The new Pixel Buds 2 are here but, like Apple’s ultra-popular AirPods, they have one core problem, battery life…
Google has just released its brand new and updated Pixel Buds 2, the follow-up to the company’s ill-fated Pixel Buds which launched a couple of years back now.
Google has updated the design of the Pixel Buds 2, making them cleaner-looking whilst still retaining that distinct Google design language. But one area where Google could have made a name for itself appears to have been neglected.
Google Pixel Buds 2 Battery Life (Not Great, Sadly…)
Battery life on the Pixel Buds 2 is rated at 5-hours; however, most users will probably get far less. The Pixel Bud 2’s charging case will carry an additional 19 hours of charge, but that’s no good once your earbuds have already died – no one likes waiting, after all.
Although 10 minutes inside the charging case will net you 5 hours of battery life. For a full charge, the Pixel Buds 2 need to sit inside the charging case for 60 minutes. The Pixel Buds 2 are also Qi-certified, so they’ll work with any wireless charging accessory you might have around your home.
And then there’s the price. The Google Pixel Buds 2 retail for $179.99, or basically exactly the same amount of money as Apple’s AirPods. Middling battery life, at this price point, especially without Apple’s blinding brand power, will undoubtedly make life difficult for Google’s new earbuds.
You can get cheaper earbuds from third parties that will work just fine on Android with significantly better battery life for way less money; the RedMi Buds spring to mind here. There’s no active noise cancellation either, though you do get native Google Assistant support.
Pixel Buds 2 Specs:
- Price: $179
- Color: Clearly white (more colors are coming though)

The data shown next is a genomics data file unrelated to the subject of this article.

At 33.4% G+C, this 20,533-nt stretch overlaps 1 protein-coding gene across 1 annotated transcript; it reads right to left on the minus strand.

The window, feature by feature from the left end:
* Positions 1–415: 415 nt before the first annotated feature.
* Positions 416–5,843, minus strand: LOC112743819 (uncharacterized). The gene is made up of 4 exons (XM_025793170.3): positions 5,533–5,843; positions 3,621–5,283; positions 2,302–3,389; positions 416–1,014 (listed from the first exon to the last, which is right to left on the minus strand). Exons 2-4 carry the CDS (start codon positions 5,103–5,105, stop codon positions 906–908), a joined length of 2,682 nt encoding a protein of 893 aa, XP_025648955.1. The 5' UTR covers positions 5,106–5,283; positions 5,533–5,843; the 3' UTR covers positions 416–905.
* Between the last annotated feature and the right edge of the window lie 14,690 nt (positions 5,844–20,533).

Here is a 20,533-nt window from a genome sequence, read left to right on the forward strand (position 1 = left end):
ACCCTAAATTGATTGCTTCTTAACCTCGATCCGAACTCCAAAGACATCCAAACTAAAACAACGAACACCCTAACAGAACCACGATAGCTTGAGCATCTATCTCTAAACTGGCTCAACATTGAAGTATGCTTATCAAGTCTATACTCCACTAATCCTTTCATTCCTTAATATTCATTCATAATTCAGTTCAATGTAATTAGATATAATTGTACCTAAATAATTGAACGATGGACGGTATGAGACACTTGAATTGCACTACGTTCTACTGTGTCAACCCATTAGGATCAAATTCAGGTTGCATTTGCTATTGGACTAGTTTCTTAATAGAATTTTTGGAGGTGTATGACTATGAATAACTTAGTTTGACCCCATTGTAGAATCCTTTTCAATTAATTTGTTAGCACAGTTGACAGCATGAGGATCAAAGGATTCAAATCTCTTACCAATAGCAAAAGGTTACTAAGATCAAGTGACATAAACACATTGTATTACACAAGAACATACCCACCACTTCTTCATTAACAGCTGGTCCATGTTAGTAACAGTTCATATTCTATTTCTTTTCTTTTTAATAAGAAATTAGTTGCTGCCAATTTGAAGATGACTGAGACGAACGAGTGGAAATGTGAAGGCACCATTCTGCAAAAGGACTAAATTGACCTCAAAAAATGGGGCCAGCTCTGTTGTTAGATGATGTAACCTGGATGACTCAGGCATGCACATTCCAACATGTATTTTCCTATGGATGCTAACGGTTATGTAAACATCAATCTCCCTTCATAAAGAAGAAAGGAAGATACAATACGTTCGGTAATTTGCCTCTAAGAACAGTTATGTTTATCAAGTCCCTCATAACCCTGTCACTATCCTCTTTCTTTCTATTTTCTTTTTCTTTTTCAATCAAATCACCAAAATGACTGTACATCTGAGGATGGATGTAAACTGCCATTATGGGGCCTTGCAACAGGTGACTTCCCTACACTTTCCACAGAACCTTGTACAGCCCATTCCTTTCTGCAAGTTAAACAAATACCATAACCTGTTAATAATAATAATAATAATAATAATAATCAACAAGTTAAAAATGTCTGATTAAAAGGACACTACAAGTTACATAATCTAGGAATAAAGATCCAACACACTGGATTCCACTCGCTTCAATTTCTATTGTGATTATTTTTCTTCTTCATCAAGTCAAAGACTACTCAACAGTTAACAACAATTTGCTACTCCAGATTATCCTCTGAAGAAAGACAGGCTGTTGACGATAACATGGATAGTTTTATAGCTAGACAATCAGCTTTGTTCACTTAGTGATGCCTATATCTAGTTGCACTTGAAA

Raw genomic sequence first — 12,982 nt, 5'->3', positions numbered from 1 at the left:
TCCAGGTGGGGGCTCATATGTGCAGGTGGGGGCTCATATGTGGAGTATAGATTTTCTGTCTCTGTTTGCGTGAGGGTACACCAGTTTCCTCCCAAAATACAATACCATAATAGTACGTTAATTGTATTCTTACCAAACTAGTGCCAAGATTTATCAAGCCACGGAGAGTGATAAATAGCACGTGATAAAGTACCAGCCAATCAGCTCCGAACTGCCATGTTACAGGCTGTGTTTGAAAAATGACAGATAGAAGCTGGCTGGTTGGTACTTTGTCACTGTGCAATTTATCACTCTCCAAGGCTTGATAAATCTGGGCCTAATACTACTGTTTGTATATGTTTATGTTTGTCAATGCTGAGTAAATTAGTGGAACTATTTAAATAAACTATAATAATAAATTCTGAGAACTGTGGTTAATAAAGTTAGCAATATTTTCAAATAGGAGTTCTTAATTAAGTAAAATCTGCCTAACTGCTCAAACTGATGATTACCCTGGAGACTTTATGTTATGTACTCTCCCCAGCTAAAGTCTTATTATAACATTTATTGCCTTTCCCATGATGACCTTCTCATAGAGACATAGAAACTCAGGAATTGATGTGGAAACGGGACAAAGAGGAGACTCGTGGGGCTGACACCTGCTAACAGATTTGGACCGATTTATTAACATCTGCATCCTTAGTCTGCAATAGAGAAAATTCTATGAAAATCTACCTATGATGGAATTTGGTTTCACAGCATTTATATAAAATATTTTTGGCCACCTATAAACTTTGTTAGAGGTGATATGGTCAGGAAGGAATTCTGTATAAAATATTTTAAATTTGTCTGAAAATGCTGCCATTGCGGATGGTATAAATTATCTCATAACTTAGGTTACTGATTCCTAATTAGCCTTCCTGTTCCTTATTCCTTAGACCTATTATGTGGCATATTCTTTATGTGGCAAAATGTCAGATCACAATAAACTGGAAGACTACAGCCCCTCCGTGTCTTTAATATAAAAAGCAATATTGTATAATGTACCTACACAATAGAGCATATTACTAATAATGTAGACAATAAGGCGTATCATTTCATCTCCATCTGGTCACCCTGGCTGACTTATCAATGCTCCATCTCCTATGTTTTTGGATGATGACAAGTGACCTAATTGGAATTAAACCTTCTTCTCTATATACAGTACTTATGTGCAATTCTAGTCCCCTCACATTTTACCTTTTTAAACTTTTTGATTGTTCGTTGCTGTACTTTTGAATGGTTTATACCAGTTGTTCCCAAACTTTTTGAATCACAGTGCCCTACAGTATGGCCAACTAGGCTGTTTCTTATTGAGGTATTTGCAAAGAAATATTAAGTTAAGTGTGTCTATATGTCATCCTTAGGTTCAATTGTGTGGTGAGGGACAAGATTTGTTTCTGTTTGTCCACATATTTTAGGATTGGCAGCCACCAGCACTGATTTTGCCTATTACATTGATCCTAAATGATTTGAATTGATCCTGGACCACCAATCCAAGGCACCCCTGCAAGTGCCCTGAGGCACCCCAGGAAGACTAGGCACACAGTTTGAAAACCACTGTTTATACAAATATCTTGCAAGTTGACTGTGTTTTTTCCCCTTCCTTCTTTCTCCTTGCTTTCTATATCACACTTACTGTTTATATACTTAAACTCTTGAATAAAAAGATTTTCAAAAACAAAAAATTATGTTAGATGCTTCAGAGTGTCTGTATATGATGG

- Battery Life: 5 hours
- Voice assistant: Google Assistant
- Water and sweat-resistant: Yes
- Active noise cancellation: No
Pixel Buds 2 Comfort
During the development of the Pixel Buds 2, Google scanned thousands of ears in a bid to design the perfect earbud. The company says all this data helped make the Pixel Buds 2 extremely comfortable to wear for prolonged periods of time (even though you’re limited to 5 hours).
The Pixel Buds 2, while large-looking in photos, sit fairly flush to your ears and are designed to worn during exercise too. Google says that once inserted into your ears, they’ll stay put – even during vigorous exercise like running and swimming.
The Pixel Buds 2 earbuds are clearly superior to their predecessor (the original Pixel Buds were truly awful). They look better, have more functionality, are not being mis-sold as real-time translators, and they’re more comfortable. I just cannot fathom why Google didn’t pay more attention to battery life?
If it had made a pair of wireless earbuds with 10-12 hours of battery life, even at this price point, it would have turned a lot of heads. The Pixel Buds 2 don’t necessarily need active noise cancelation, but it certainly would have helped. I mean, if I can get a pair of over-ear headphones with ANC and better battery life for less, then why wouldn’t I?
You can’t make a name for yourself in a hugely competitive niche simply by doing like-for-like features. You need something truly different. You need to differentiate somehow. That can be done via pricing, on battery life, with new, innovative features, or a combination of these elements.
I cannot see any reason to buy the Pixel Buds 2 over, say, a pair of Samsung Galaxy Buds Plus earbuds. Had Google offered something like “all-day” battery life or ANC for less than half the price of Apple’s AirPods Pro we’d be having a different conversation right now.
But it didn’t; it just kind of fixed the original Pixel Buds, tweaked the design and added some new design elements. It didn’t add anything magical or impressive to the mix, so why would anyone go and buy these over the Galaxy Buds Plus or a pair of decent over-ear headphones like the more-expensive-but-infinity-better Bose QC35 IIs?
Richard Goodwin has been working as a tech journalist for over 10 years. He is the editor and owner of KnowYourMobile.